3. The vibe of your particular practice group is also very important. Working in a "boys-club" will make it much harder for your pregnancy and mat leave to be accepted and accommodated. Try to align yourself with a more family friendly partner because that person will hopefully be an ally when you're at doctor's appointments, or on mat leave.
4. My neighbor had two kids after age 35, but decided to stop working after the first one was born. She was burned out from years working as a lawyer and couldn't imagine going back as a 35 year-old sleep-deprived first time mom. She said energy levels and the ability to survive pregnancy decline rapidly in our 30's, so keep in mind that you might ride out pregnancy at age 31 better than when you're 33 or 35 (in addition to fertility issues). So you might not look like as much of a slacker if you're less burned out and can bounce back better in an earlier year.

For what it's worth I think I'm going to be 32 and a second year when I have my first. If I get fired for being a mom I don't really want to work there anyway. I'll take some time off, then interview for jobs without my wedding ring on. ;)

Anonymous User
Posts: 273578
Joined: Tue Aug 11, 2009 9:32 am

Re: Pregnancy as a young biglaw associate

Postby Anonymous User » Thu May 16, 2013 11:24 am

It can be done. Men do it (not get pregnant obviously - but have kids). Do it like they do. Find a spouse who's willing to stay at home or scale back his/her career to support the children and your career. My father did this for 5 years when my sibling and I were younger, so my mother could 'focus on her career' (his words) and it worked out just fine. My sibling and I were also just fine during the periods of time that both parents were working - we took a car service to and from school, we had babysitters every evening, etc. Perhaps it helped that we grew up in a liberal area of the country where these types of family arrangements - whether it be a stay at home father or two hardcore working parents - are normalized.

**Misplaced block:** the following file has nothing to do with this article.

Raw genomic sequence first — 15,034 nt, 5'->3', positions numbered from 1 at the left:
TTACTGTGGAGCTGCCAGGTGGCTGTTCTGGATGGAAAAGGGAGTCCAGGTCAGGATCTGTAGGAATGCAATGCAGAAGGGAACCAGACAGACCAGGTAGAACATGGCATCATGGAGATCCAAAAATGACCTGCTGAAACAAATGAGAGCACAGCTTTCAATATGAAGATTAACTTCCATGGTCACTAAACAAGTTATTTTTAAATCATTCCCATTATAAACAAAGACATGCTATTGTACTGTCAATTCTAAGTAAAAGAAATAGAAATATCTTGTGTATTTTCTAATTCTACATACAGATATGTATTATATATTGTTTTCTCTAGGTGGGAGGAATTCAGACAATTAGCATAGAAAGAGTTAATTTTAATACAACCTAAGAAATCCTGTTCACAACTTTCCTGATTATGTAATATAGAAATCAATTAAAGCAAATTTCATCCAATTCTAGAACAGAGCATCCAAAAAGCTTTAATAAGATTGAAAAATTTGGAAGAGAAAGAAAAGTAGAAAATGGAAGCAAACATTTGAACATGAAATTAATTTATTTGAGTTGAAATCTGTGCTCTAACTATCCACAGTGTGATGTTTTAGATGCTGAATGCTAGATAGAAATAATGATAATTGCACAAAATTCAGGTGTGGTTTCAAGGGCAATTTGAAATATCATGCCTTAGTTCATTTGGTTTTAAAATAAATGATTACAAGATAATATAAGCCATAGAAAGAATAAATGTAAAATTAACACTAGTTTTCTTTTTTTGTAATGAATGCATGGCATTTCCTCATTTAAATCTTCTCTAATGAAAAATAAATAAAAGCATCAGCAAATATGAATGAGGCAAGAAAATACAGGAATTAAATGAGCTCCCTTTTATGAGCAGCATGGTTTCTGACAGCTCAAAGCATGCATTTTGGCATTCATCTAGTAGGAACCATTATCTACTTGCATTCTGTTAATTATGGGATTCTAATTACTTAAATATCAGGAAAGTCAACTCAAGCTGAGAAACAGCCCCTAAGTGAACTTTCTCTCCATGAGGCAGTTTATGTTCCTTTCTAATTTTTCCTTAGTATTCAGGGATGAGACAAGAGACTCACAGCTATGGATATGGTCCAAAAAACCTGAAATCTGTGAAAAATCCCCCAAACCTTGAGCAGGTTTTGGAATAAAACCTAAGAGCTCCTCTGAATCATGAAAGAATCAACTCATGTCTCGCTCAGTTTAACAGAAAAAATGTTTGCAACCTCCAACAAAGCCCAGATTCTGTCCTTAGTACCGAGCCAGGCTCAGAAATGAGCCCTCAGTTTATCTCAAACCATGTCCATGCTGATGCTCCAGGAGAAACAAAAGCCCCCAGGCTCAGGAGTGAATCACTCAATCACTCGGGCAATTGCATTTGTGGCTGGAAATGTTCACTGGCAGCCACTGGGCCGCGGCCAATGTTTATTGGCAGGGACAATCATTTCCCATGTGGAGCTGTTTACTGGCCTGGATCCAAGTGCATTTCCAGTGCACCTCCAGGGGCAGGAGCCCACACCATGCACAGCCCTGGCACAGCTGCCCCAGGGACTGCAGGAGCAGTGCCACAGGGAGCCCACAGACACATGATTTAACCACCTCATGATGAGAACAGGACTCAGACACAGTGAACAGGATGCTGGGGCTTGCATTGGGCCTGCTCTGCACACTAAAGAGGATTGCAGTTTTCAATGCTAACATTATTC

Anonymous User
Posts: 273578
Joined: Tue Aug 11, 2009 9:32 am

Re: Pregnancy as a young biglaw associate

Postby Anonymous User » Thu May 16, 2013 2:02 pm

I am so interested in this topic. Here is my situation:

Background Info:

SO is a US citizen, I met SO in Country X (my home country). Preparing to start Law School in the US 2013-2014 cycle (with big law aspirations). Hubby will be working in the Country X (family business) while I attend Law School in the US, I plan to work in the US as well.